Unknown to any member of the council in France, there is an OAS mole among them: the mistress of an arrogant Air Force colonel attached to de Gaulle's staff. Through pillow talk, the colonel unwittingly feeds the Jackal a constant stream of information as to Lebel's progress. The Jackal enters France through Italy, driving a rented Alfa Romeo sports car with his weapon welded to the chassis. Although he receives word from the OAS agent that the French are on the lookout for him, he determines he will succeed anyway. In London, the Special Branch raids Calthrop's flat, finding his passport, and deduce that he must be travelling on a false one. When they work out the name of the Jackal's primary false identity, Lebel and the police come close to apprehending the Jackal in the south of France, but thanks again to his OAS contact, the Jackal leaves his hotel prematurely and evades them by only an hour. With the police on the lookout for him, the Jackal takes refuge in the château of a woman whom he had encountered and seduced at the hotel: when she goes through his things and finds the rifle, he kills her and flees. The murder is not reported until much later that evening, allowing the Jackal to assume one of his two emergency identities and board the train for Paris.
Part Three: Anatomy of a Kill
Lebel becomes suspicious of what the rest of the council label the Jackal's apparent "good luck", and has the telephones of all the members tapped, which leads him to discover the OAS agent. The Air Force colonel withdraws from the meeting in disgrace and subsequently tenders his resignation. When Thomas checks out and identifies reports of stolen or missing passports in London in the preceding months, he closes in on the Jackal's remaining false identities.
On the evening of 22 August 1963, Lebel deduces that the Jackal has decided to target de Gaulle on Liberation Day, 25 August, the day commemorating the liberation of Paris during World War II. It is, he realises, the one day of the year when de Gaulle can definitely be counted on to be in Paris and to appear in public. Believing the inquiry to be over, the Minister orchestrates a massive, citywide manhunt for the Jackal now that he can be reported as a killer, dismissing Lebel with hearty congratulations - but the Jackal eludes them yet again: slipping into a gay bar while in disguise, he gets himself picked up by a second man and taken to his flat, where he kills him and hides out.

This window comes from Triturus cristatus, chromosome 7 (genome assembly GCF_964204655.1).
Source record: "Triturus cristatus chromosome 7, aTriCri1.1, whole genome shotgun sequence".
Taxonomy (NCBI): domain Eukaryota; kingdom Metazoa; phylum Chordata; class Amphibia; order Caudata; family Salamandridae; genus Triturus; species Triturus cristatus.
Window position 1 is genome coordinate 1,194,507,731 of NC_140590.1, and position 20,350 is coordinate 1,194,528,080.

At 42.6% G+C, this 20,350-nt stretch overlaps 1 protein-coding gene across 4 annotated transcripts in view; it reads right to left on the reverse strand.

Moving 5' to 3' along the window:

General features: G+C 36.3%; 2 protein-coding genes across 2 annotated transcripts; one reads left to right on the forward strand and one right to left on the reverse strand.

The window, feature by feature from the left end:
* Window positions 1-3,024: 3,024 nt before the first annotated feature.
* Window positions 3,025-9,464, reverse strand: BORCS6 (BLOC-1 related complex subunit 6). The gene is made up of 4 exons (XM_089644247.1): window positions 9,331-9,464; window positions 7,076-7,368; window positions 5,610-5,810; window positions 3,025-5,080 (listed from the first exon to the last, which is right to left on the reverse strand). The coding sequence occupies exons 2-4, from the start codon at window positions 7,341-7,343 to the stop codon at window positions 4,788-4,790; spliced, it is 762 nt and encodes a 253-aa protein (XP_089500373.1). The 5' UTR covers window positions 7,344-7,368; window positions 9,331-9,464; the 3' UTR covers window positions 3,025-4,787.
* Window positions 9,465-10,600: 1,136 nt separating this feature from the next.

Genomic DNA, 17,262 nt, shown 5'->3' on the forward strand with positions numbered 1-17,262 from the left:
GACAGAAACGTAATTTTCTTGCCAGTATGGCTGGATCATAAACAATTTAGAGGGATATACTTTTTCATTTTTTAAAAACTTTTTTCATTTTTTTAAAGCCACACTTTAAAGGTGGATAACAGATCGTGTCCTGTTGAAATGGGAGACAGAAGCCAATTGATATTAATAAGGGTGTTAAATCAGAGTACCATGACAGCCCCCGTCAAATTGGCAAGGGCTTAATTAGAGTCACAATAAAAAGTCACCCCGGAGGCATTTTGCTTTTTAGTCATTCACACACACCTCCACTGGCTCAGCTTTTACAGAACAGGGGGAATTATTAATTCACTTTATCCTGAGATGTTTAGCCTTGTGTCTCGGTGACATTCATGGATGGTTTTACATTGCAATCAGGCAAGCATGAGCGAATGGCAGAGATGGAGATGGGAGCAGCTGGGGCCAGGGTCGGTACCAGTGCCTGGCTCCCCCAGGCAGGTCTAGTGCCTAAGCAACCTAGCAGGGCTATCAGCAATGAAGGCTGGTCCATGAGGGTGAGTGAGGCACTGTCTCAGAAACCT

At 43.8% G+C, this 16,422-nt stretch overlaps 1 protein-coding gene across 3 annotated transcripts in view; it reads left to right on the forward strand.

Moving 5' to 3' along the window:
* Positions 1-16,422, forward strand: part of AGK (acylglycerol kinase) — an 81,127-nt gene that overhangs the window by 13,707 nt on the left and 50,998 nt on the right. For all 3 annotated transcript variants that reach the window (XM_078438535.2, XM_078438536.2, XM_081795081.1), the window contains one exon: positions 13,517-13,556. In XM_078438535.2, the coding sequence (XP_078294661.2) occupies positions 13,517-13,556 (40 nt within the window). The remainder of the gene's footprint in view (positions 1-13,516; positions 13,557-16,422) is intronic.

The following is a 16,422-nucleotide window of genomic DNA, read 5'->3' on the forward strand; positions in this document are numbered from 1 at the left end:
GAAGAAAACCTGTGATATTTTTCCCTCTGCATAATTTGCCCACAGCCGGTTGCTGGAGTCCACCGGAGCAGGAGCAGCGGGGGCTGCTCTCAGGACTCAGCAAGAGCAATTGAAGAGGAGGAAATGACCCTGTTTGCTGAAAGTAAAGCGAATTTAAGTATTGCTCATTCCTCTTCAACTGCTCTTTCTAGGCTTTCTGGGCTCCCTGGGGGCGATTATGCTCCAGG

On the 24th, the Minister summons Lebel yet again and tells him that the Jackal still cannot be found. Lebel listens to the details of the President's schedule and security arrangements, but can suggest nothing more helpful than that everyone "should keep their eyes open." On the 25th itself, the Jackal, masquerading as a one-legged French war veteran, passes through the security checkpoints carrying his custom rifle concealed in the sections of a crutch. He makes his way to an apartment building overlooking the Place du 18 Juin 1940 (in front of the soon-to-be-demolished façade of the Gare Montparnasse), where de Gaulle is presenting medals to a small group of Resistance veterans. As the ceremony begins, Lebel is walking around the street, questioning and re-questioning every police checkpoint. When he hears from one CRS guard about a one-legged veteran with a crutch, he realises what the Jackal's plan is, and rushes into the apartment building, calling for the patrol to follow him.